Part of my journey has been reconciling using my brain and my heart. I haven’t used my heart much until recently. Somehow through more pain and suffering it has awoken from its slumber and will not go back to sleep again. This new found level of intuition is what is opposed to the planning part of my brain that was required for work which involved hours of it each day. I can, and do, enjoy doing it but in smaller amounts than I knew until now. As I walked towards the gate through which I entered, a car started driving slowly towards me on the single track, dirt road. I waved to them and stepped into the grass. Once I was back on the sidewalk, the family with their Tour de France little one caught up to my stride. I walked a bit farther and came across a convenience store and a bus stop. Oh, the bus stop was looking good right about now. It wasn’t very warm out, but I had logged some mileage and wanted to be sure I wasn’t low on energy by the time I got into the city. I needed to exchange some money for smaller denominations since I only had euro bills at the time. The store was also a harbinger of my newly found arch nemesis, the caramel wafer. When I first got to the AirBnb on night one, I noticed a caramel wafer next to the tea cup. I absolutely had to try one immediately and it’s been a love affair since. It became so much of a, “Where have these been all my life?” moment, that I ended up buying them in bulk at the local grocery store. Boy did I regret that about a week later where I couldn’t wait to run away from succumbing to that weakness.
Let’s go from long form to a quick summary:
- 3 days in Edinburgh — lovely city and people
- 1 week car rental for “grand tour” of the rest of the country, or what I could fit into 750 miles
- This involved, sleeping in the car, camping, hiking (hills, not mountains), learning I can go 3 days without itching for a shower even while using travel wipes for the usual smelly places, 1 night at an airbnb which resulted in a connection to a stranger turned friend and free accommodation (3 nights) in the south western part of Scotland (north of Glasgow in the valleys).
- Almost was recruited into an eco community — super nice people, amazing food and culture. Wasn’t ready to be a full time hippy yet.
- Went to the Glenlivet distillery, I give it an A+ rating. Great tour and samples. Glad I did it before deciding to be sober now.
- Hiked a couple of Munros: Check out this link for more details.
- Got a flat tyre, I mean… tire.
- Met a really cool German when I was in Edinburgh that subsequently invited me to join her in Ireland to sightsee together and for free accommodation
- Accused a Kiwi of being an Aussie one time. In my defense, the accents sound very similar to my foreign, uneducated in accents, American, ears. Lesson learned to not guess accents. New Zealand is not Australia — my bad.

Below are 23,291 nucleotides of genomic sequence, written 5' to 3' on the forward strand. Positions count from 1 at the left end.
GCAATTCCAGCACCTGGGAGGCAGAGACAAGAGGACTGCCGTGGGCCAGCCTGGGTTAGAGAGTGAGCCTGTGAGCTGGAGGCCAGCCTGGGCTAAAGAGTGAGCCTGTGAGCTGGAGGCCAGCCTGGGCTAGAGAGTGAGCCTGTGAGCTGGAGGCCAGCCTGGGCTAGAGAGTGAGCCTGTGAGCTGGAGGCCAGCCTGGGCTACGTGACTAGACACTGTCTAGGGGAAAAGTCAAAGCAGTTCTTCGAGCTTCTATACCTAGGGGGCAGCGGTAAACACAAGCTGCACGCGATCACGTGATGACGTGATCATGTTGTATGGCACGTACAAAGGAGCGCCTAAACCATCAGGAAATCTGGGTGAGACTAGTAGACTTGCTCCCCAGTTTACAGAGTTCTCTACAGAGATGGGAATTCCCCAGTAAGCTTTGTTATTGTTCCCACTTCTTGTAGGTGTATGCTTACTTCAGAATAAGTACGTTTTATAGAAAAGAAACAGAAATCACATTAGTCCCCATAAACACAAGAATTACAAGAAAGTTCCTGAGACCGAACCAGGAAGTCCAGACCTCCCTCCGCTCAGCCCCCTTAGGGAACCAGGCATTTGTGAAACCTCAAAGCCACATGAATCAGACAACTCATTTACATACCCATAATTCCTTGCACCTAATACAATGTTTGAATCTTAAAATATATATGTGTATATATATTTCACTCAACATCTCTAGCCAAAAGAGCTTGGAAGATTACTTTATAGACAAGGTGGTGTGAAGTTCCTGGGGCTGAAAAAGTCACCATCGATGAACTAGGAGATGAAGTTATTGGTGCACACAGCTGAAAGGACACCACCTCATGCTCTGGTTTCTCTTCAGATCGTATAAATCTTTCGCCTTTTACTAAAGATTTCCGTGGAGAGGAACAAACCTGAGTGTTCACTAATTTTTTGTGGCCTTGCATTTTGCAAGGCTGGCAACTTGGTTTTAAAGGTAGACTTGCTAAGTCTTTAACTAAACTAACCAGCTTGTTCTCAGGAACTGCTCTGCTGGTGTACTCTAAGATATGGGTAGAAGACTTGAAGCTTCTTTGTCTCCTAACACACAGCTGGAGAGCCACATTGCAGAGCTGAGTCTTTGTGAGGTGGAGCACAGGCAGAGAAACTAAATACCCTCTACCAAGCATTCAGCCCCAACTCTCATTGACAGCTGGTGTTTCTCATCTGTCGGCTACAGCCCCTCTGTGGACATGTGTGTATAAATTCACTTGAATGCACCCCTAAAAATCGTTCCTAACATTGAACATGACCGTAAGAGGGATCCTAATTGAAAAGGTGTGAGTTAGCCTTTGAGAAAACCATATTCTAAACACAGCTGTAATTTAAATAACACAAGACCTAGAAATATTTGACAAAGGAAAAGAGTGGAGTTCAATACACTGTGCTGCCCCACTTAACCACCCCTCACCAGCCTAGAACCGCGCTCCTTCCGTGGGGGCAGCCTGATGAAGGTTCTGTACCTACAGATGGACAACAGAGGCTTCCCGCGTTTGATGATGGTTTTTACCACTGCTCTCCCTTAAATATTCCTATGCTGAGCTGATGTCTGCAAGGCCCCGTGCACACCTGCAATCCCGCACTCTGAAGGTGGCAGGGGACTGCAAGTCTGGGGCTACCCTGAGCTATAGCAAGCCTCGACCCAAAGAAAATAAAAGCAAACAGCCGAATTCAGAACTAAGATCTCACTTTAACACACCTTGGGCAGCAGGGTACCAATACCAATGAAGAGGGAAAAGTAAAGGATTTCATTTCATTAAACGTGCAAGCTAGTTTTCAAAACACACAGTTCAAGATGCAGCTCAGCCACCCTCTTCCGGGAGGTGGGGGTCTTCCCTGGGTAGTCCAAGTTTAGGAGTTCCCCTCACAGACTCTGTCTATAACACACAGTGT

- I have never urinated so much in public before in my life.
- Side confession: Almost got caught with my pants down in a public park
Back to more narrative for a bit, I walked to Portobello beach a couple of times while I was staying outside of the city as well. There was a slight chill in the air like a nice fall day. Scottish summer was amazing this year and unusually warm they said. Thanks, climate change? The moment I was preparing for an impromptu swim it started raining. It’s not like I haven’t swam in the rain before (Patriot’s Triathlon, 2015). My brain talked me out of it since the walk back would have been frigid with the wind and no towel or blanket. Adventure averted for once.
There was a very specific moment that I haven’t been able to release to the universe yet and move on from it. I’m not sure I did the right thing and maybe this is the right thing as I’m writing about it and someone else or more than just one person will be able to change the path of another’s life by relaying my experience. Another time I walked by two women that appeared to be 40 or 50 years of age. They were kneeling, bent over a bench in a park, doing what I presumed to be drugs surrounded by thick forest. I second guess this one still. Should I have said something? Should I have interjected into their reality ever so gently to have said, “you are loved, it will all be okay?” No one will ever know, but I still think about those two that I didn’t even meet.
We never know whose life we have the capacity to change with a single word, gesture, expression. These are the things I remind myself.